|Decision to Revoke Contractor's License Subject to Judicial Review|
Courts have the power of judicial review over agency decisions once an agency has completed its determinations of a matter. If an agency fails to call its determination an order or decision, it does not mean that the agency has not finished with the matter so that it is ripe for review.
Administrative Decision; Judicial Review; Contractor's License
|C A S E S U M M A R Y|
Bolser was a licensed contractor who built a garage for the Fords. Unhappy with his work, the Fords filed complaints with the Arizona Registrar of Contractors (ROC). An ROC inspector confirmed defects. A citation was issued against Bolser. At a hearing, an administrative law judge confirmed the defects. The ROC gave Bolser 40 days to correct the problems or lose his license. Bolser did the work. The ROC informed the Fords that if they had any further objection, they should complain within 10 days or the matter would be closed. More than a month later, the Fords objected to the work again. The ROC inspector was Bolser's former employer and Bolser claimed he was biased, so he requested a different inspector. That request was rejected and the inspector again found Bolser's work defective. Bolser's license was revoked. He filed a complaint in trial court, but the judge held that the court lacked subject matter review. Bolser appealed.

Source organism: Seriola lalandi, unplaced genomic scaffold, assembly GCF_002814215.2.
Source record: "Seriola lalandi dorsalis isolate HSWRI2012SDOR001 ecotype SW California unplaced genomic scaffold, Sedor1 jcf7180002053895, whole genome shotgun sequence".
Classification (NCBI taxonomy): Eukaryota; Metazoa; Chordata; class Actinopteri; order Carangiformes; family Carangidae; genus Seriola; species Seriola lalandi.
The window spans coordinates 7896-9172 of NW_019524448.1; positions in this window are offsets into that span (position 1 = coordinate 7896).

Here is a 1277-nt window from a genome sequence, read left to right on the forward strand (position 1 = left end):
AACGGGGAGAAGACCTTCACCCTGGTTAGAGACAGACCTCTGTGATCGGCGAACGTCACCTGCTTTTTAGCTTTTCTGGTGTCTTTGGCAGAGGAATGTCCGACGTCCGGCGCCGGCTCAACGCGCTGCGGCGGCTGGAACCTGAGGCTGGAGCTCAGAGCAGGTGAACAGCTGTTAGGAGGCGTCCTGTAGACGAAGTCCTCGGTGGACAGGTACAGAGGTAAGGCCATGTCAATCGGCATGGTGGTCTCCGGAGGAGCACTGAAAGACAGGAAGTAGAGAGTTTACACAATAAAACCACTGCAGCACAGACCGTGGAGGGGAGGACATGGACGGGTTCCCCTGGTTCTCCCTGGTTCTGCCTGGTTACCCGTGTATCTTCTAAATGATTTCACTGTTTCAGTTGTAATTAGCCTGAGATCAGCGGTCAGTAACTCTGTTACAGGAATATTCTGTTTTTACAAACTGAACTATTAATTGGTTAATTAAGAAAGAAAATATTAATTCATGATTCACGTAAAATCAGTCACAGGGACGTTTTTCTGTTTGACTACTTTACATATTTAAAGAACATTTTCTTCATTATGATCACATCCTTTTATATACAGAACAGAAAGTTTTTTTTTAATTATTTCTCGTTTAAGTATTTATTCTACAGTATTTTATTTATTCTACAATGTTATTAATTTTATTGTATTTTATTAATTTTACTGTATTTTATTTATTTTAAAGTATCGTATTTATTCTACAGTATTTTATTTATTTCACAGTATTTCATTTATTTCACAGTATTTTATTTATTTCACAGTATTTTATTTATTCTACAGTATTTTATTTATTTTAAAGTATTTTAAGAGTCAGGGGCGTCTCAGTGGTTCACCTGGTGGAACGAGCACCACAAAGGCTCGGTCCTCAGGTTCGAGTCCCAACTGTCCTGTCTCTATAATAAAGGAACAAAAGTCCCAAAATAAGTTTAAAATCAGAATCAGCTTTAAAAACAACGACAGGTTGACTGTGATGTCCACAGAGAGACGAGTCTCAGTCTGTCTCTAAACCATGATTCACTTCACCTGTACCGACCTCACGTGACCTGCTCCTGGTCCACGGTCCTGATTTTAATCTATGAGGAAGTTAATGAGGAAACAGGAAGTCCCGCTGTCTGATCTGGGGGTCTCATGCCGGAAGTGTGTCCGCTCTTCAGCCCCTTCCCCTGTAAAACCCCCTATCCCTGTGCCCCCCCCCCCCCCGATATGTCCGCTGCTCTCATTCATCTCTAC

Reversed and remanded. The ROC determination, resulting in Bolser's loss of his license, was a final administrative decision for purposes of judicial review. The fact that ROC did not call the decision an "order" or a "decision" when it revoked the license was not relevant since the matter was decided. Final determinations by ROC that affected Bolser's rights, duties, and privileges were subject to judicial review once the ROC completed its process.
Bolser Enterprises v. Arizona Registrar of Contractors, ---P.3d--- (2006 WL 2123765, Ct. App., Ariz., 2006)
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